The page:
Bob Moyler image by bernhard winkler

The performance adventures and novelty acts of Bob Moyler and friends







Hacking The Android Circuit (2017)

Location: CCA-Glasgow, Scotaland
Words: Torch-rnn
Performance: The Robot and Bob (The iRobot 533, Bob Moyler, Susan Robertson, Andrew Scade)
Technician: John Pooley
Image: Ingrid Mur
Supported by Creative Scotland, University of Glasgow, National Library Scotland, CCA-Glasgow. An adaptation of 'The Android Circuit' by Tom McGrath. Permission for using original scripts was kindly given by the Tom McGrath Trust and Traverse Theatre

The Robot and Bob perform a unique cyborg adaptation of Tom McGrath’s science fiction play The Android Circuit, featuring a robot vacuum cleaner and live collaboration with artificial intelligence.

The Android Circuit is a science fiction comedy written by Scottish playwright Tom McGrath. During later discussions about the play, he described it as “a stab at something new” explaining that “It seemed that the theatre was lagging behind in its reflection of technology”. Hacking The Android Circuit confronts and builds upon McGrath’s vision of “man as a technological being”. The performance seeks to re-address notions of gender, entropy and what it means to be human and/or non-human. The Robot and Bob take pleasure in confusing boundaries and present a fresh vision of the technology/human hybrid. In the spirit of McGrath himself, The Robot and Bob take a stab at something new.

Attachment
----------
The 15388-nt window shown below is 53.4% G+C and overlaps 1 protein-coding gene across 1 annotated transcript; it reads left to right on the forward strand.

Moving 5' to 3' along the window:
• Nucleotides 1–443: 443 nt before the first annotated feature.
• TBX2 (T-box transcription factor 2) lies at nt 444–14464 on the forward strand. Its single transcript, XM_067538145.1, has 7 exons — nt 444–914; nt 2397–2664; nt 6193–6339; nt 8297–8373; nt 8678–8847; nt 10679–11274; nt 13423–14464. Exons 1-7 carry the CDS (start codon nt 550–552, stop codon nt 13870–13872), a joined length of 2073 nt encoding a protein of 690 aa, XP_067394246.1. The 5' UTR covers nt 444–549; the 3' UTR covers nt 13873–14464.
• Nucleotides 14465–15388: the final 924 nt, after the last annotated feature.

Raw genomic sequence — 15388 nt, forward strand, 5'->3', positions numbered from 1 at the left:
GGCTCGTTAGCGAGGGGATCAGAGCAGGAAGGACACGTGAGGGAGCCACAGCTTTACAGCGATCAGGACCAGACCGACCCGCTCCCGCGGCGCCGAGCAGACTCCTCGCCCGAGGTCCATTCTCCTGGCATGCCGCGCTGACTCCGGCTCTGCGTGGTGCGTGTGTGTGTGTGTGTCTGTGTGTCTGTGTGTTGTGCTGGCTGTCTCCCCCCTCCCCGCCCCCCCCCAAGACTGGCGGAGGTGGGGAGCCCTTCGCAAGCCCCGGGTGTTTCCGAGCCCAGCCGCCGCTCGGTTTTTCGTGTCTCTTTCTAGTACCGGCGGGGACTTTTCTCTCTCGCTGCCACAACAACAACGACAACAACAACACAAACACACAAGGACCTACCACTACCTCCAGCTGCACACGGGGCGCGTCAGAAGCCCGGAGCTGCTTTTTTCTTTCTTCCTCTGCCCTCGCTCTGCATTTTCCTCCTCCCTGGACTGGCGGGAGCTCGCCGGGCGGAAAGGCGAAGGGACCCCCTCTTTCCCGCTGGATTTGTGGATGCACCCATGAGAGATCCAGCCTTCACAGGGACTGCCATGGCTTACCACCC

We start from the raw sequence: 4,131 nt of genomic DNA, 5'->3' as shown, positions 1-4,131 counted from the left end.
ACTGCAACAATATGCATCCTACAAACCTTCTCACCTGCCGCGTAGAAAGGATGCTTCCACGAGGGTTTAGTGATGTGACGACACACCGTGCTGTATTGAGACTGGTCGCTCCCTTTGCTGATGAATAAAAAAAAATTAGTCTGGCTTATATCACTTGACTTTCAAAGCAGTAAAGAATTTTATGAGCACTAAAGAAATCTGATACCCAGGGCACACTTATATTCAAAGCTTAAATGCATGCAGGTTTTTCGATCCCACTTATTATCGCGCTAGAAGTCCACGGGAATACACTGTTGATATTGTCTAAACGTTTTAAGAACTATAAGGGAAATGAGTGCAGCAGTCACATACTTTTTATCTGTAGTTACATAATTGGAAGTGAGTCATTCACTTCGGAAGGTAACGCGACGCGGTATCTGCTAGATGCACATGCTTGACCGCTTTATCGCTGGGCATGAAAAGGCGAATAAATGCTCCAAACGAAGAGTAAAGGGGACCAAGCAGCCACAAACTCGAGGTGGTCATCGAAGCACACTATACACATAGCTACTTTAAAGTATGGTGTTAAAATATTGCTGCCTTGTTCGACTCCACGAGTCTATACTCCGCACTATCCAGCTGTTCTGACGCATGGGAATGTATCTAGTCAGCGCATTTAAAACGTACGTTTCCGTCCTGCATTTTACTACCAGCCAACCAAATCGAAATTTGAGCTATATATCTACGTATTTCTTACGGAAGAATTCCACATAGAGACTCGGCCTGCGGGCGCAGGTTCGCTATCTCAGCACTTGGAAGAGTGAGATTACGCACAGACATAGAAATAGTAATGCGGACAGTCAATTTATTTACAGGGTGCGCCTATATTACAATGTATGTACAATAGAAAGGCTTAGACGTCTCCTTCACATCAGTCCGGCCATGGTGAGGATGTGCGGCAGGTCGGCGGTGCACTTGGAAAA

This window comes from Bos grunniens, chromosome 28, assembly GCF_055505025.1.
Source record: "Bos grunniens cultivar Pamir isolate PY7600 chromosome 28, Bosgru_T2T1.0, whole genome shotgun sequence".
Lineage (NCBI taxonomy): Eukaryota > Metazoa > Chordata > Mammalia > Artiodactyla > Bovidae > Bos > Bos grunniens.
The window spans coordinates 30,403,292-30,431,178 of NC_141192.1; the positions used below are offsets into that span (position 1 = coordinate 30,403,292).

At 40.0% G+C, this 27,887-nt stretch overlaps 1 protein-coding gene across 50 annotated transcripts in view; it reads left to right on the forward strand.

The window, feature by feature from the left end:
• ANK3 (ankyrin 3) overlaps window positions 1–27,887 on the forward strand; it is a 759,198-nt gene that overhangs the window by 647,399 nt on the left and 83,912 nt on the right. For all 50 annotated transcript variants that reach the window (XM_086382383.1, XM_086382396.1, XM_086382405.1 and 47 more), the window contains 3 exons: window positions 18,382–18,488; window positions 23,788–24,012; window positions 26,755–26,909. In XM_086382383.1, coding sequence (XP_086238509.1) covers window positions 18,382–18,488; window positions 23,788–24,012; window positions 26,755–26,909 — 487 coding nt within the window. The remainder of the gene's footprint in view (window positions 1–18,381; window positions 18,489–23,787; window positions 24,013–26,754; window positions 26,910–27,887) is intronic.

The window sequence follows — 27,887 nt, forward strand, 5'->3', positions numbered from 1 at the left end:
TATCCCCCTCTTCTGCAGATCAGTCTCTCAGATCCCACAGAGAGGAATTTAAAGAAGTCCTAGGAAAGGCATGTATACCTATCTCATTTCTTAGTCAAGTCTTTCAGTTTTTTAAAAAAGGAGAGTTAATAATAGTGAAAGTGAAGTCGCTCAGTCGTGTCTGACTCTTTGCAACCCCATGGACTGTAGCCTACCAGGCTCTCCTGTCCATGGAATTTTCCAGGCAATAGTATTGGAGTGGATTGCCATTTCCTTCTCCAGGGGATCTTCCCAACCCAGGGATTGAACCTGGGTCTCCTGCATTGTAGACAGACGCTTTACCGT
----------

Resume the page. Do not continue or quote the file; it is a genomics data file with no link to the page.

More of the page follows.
Collaborative cyborg performance is when humanoid performers work together with the non-humanoid (particularly technology) to explore the complexities of existence through theatrical means. This is achieved through live collaboration with artificial intelligence, humanoid and non-humanoid bodies connecting within a space and engaging with one and other through a shared network of physical and digital interactions. The notion of cyborg performance comes from Jennifer Parker-Starbucks’ Cyborg Theatre, which calls for a ‘non-linear’ approach to subject, object, abject, on the stage and asks for theatre to be “fluid, and multipule in its openness to the non-human elements in its midst”.

Torch-rnn is a recurrent neural network (rnn), a biologically inspired computer architecture that uses deep learning to train on a data set of text. It is then able to create new ‘samples’ of text character by character based upon the original input. The collaboration with Torch-rnn came after Bob read an article about a guy who had trained a computer to ‘watch’ the film bladerunner, and then recreate/remember it from a cognitive type of computer memory. This inspired him to look for somebody that was working in a similar way with text. Torch-rnn was created by Justin Johnson at MIT, it is a development of Char-rnn created by his lab mate Andrej Karpathy, found here: http://karpathy.github.io/2015/05/21/rnn-effectiveness/.

Samples of text would be requested from Torch-rnn at the beginning of each new scene. The samples would be different every time, so the human performers had no idea what the text content of that scene would be. This helped to balance out the levels of control within the performance as the humanoid actors initiated most of the elements of control.